2) Disconnect wastegate, several WOT runs to 6k, then coast to 1k in second or third.
3) Change oil, check and change filter.
4) Reconnect wastegate, turn boost up and tune.

The break in happens in the first 20 or so minutes of you driving, after that, if **** is going to break, it *usually* would have done so. What I was referring to in the other thread was the 200 miles with no boost, there is no reason to do that. The rings need to seat, then after that, it is all over. Bearings don't need a wear in period.
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Old 05-27-2010, 11:25 AM   #8
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Well then, I'm at 100 miles. When I get back from Indianapolis I will change the oil and start tuning boost. Should I run the boost in stages, i.e. run at 12psi for a while, then 18psi, then 22psi. Or just tune for 22psi and be happy? Honestly, if rings seat in the first 20 minutes, then I was not hard enough on the engine in the first 20 min. I was waiting to see/hear if anything was going to break while I was driving around during the first 20 min.
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Old 05-27-2010, 11:58 AM   #9
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Quote:
Originally Posted by djp0623 View Post
Well then, I'm at 100 miles. When I get back from Indianapolis I will change the oil and start tuning boost. Should I run the boost in stages, i.e. run at 12psi for a while, then 18psi, then 22psi. Or just tune for 22psi and be happy? Honestly, if rings seat in the first 20 minutes, then I was not hard enough on the engine in the first 20 min. I was waiting to see/hear if anything was going to break while I was driving around during the first 20 min.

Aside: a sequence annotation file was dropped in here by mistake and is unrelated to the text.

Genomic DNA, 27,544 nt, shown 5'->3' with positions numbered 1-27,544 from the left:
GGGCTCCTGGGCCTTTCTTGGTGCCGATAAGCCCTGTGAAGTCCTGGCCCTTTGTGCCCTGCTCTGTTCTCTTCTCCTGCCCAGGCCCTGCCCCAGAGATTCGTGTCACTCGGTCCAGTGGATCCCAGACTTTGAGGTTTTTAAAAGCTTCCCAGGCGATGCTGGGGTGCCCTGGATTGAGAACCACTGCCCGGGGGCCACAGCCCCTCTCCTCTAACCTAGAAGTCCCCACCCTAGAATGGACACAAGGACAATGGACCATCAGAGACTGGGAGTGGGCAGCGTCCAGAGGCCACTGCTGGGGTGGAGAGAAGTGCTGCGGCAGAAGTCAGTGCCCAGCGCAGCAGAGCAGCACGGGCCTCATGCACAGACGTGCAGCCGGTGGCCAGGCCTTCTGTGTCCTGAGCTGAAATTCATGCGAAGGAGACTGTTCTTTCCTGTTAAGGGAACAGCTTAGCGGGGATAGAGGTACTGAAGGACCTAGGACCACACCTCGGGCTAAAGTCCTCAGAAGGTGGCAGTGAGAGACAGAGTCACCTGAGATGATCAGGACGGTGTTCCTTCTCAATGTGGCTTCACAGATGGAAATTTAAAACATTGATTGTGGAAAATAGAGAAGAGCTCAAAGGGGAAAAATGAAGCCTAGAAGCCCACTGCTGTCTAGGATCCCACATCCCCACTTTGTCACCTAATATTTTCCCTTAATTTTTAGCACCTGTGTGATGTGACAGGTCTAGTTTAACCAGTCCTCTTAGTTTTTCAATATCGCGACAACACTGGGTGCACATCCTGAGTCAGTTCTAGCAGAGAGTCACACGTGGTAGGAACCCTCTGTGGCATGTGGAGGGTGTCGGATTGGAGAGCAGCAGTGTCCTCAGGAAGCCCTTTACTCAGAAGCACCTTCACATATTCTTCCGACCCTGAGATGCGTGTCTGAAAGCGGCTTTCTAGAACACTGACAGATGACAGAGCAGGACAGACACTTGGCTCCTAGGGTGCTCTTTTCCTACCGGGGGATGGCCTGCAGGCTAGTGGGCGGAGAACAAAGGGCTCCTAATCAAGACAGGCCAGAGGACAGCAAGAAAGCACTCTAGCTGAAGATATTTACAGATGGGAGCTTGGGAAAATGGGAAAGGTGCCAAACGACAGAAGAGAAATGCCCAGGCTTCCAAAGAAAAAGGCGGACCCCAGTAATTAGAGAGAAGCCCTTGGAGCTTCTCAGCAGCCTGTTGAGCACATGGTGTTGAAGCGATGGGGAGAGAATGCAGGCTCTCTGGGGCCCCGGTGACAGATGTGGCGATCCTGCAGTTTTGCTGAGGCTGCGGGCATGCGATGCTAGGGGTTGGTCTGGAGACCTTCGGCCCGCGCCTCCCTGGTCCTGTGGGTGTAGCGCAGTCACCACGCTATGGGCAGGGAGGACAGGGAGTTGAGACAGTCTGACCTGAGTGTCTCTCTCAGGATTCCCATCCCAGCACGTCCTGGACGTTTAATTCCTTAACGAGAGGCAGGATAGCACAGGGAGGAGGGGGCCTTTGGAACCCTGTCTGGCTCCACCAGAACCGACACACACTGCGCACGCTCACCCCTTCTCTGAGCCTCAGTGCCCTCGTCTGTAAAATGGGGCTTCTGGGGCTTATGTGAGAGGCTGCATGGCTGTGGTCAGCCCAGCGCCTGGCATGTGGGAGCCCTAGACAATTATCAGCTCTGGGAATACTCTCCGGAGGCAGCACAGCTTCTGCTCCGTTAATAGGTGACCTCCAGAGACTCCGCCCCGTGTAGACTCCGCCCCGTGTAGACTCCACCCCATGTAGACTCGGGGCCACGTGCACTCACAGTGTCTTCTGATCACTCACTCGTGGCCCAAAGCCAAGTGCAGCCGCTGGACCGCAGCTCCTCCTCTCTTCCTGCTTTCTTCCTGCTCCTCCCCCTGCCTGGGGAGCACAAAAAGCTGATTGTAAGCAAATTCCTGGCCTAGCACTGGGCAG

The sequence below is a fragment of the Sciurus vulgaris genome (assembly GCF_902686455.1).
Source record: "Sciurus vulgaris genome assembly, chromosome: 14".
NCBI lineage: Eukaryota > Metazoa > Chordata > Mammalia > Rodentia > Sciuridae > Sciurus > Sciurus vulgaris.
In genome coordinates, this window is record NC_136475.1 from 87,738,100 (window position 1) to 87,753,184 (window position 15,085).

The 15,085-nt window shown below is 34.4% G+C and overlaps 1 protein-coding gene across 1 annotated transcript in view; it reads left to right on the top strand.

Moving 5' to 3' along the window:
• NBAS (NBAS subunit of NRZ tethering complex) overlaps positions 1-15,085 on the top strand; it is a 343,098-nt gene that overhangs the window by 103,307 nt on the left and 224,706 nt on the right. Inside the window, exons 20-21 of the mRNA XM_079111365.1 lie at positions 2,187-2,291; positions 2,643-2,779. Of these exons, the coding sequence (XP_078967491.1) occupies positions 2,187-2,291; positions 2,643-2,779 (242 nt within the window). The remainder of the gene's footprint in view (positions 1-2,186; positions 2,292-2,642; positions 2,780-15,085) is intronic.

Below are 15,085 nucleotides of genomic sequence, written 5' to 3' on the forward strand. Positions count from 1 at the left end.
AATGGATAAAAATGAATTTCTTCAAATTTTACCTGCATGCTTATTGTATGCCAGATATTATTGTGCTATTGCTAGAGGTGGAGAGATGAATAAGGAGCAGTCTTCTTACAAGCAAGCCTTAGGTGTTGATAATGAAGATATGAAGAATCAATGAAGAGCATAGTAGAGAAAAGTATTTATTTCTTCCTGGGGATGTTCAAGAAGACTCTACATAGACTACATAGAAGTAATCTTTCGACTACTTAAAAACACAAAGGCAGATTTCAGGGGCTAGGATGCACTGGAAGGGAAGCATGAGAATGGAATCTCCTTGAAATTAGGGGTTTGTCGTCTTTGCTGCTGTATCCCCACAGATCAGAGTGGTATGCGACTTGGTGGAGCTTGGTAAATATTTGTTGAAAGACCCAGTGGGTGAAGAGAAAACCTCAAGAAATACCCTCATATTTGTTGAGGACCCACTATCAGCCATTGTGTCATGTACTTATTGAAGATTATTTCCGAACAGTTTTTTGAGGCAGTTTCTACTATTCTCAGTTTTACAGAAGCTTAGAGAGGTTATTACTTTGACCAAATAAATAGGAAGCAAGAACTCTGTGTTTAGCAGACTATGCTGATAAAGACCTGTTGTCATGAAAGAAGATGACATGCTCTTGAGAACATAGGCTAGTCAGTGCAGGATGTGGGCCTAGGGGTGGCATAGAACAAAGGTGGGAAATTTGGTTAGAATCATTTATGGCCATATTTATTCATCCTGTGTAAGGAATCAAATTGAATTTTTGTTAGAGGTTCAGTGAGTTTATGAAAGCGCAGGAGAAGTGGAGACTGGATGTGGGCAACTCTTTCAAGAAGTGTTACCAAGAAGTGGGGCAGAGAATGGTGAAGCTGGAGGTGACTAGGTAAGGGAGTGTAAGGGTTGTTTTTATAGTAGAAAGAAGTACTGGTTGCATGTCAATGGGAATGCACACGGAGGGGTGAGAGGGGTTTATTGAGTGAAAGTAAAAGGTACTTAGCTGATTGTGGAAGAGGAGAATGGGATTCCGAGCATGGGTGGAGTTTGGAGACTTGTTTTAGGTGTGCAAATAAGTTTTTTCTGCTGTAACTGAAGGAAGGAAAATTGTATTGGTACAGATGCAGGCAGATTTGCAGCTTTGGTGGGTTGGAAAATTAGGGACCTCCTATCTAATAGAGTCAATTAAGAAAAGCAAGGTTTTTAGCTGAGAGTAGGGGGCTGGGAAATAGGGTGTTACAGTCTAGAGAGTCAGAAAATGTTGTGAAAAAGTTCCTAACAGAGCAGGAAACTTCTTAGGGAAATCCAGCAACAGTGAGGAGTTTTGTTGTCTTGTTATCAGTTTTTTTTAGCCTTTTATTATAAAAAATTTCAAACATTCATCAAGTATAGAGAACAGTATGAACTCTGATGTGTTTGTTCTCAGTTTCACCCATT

That is the mentality that most people have, but think of it like this. If something is going to break, it's going to break either way. You might prolong it by babying the motor, but the first time you go WOT, if it isn't put together right, you'll know .

Last edited by Jeff_Ciesielski; 05-27-2010 at 12:19 PM.
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Old 05-27-2010, 12:05 PM   #10
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Quote:
Originally Posted by djp0623 View Post
It appears that I may have made a mistake by using synthetic oil fromt he start. I wonder if this causes the ring seating process to take longer?
Most modern cars have synthetic put in from the factory. So even though that is a "myth", it's not true.
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Old 05-27-2010, 12:18 PM   #11
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Good thread! I think this will be helpful to a lot of people.
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Old 05-27-2010, 12:23 PM   #12
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Any break-in procedure should use graduated engine speed steps. You want to see high load and high vacuum, but set an rpm ramp up schedule. For the bikes my brother and I have always done something like 50% redline for 50 miles, then an additional 25% for another 25 miles.